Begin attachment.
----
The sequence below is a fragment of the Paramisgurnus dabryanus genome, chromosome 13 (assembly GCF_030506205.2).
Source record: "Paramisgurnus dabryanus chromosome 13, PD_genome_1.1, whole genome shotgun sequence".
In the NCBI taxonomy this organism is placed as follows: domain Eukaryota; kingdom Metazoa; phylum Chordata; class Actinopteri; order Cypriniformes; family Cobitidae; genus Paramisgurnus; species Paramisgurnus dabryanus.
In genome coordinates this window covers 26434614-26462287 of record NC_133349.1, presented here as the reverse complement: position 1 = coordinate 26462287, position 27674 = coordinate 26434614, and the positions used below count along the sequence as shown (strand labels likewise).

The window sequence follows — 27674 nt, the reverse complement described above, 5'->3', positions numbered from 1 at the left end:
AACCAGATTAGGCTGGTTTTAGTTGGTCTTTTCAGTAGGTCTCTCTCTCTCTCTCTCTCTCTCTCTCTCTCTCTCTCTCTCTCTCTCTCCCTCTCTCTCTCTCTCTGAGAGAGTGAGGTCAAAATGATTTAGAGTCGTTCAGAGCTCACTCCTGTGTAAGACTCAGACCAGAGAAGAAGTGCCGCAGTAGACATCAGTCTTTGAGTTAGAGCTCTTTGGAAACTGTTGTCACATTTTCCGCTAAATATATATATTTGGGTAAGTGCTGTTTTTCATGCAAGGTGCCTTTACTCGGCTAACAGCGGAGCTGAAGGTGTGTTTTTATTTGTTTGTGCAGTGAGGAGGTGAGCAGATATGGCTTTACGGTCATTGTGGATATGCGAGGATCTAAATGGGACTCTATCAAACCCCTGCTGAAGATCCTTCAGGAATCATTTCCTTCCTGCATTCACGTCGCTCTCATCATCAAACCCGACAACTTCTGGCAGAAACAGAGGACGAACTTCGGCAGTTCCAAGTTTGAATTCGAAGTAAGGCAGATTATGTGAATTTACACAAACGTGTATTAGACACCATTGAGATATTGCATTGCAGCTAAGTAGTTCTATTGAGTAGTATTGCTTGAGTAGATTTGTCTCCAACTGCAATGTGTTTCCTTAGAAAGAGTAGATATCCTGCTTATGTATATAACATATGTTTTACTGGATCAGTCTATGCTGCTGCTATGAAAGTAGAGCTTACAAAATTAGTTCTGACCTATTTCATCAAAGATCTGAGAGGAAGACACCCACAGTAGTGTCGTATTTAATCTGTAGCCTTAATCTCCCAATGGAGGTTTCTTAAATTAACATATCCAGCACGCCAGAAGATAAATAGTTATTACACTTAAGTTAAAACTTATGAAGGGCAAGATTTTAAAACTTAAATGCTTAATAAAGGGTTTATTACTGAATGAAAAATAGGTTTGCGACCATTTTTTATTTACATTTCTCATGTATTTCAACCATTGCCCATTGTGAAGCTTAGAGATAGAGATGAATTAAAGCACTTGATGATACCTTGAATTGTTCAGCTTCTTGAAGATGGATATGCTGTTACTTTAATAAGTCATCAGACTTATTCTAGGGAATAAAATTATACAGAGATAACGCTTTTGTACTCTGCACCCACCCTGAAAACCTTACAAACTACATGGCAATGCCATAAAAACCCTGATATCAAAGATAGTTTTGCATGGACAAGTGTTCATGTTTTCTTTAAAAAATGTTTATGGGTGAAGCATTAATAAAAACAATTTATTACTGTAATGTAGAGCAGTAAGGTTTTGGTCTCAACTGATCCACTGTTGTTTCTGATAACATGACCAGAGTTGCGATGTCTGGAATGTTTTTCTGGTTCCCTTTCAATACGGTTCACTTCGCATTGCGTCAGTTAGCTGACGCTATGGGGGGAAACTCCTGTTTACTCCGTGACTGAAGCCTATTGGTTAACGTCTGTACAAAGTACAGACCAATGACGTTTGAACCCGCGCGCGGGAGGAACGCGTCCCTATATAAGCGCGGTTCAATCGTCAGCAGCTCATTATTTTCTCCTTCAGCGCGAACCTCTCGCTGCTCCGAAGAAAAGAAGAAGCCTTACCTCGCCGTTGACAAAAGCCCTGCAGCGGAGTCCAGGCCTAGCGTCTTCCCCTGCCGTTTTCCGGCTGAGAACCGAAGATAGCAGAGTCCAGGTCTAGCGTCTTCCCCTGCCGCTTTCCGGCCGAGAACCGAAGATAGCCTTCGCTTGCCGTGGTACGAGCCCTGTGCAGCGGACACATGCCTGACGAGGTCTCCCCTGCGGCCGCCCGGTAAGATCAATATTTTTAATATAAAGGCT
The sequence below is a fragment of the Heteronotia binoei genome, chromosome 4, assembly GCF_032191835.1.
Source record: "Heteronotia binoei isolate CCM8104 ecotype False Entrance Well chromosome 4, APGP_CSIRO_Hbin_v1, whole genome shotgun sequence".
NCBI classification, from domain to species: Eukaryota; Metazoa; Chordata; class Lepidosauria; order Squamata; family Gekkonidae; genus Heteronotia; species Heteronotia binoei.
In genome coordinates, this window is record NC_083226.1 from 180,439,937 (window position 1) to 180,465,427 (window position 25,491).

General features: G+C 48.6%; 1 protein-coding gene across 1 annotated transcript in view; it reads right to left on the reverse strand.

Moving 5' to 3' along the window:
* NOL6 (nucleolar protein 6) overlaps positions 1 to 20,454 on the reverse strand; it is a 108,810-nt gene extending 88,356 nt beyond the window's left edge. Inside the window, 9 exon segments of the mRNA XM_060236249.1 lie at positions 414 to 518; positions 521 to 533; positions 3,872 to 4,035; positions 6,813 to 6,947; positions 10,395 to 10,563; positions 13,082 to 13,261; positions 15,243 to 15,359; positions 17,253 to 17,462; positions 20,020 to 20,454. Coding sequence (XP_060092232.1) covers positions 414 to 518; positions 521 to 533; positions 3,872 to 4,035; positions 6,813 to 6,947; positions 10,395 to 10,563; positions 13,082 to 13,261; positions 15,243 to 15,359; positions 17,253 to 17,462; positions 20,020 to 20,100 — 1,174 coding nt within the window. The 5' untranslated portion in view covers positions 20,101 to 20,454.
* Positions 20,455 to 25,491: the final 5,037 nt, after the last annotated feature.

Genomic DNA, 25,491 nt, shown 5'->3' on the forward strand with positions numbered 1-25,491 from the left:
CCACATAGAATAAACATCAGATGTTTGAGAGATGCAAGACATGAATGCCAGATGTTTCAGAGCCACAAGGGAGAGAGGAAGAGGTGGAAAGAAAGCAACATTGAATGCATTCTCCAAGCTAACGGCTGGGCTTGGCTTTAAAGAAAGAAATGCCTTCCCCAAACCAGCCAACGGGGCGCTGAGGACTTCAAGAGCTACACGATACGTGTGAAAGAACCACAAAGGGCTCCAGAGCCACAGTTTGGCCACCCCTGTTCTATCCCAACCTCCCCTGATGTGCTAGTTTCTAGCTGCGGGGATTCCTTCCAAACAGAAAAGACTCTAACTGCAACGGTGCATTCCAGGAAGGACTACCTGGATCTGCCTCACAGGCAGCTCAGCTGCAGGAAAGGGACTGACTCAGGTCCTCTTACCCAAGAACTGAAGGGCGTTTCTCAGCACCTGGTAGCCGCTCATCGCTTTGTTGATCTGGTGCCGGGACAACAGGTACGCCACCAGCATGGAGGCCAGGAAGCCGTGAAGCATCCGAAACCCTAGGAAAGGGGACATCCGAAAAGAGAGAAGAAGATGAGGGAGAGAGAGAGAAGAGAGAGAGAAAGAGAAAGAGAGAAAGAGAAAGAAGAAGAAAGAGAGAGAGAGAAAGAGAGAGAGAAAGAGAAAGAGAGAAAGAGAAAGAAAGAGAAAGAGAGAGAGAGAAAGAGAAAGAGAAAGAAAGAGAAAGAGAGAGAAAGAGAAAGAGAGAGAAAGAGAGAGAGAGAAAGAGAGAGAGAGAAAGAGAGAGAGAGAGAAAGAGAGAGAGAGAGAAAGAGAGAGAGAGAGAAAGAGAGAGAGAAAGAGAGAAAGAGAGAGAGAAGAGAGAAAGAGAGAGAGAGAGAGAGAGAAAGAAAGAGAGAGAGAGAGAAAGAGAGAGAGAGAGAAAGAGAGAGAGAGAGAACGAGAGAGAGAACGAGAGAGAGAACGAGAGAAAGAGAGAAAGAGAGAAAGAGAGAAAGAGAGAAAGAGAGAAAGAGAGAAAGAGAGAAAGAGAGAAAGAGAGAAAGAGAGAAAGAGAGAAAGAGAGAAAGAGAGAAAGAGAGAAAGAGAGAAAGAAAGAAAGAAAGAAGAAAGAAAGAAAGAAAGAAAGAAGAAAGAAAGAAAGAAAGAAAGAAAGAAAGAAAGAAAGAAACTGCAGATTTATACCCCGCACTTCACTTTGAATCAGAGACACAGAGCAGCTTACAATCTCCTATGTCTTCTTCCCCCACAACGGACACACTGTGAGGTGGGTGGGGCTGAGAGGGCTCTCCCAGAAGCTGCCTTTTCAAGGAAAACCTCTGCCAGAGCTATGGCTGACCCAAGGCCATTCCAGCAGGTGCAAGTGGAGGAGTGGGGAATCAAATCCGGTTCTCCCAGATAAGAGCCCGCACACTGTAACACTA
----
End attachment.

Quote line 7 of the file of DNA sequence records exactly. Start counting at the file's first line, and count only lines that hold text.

The sequence below is a fragment of the Heteronotia binoei genome, chromosome 4, assembly GCF_032191835.1.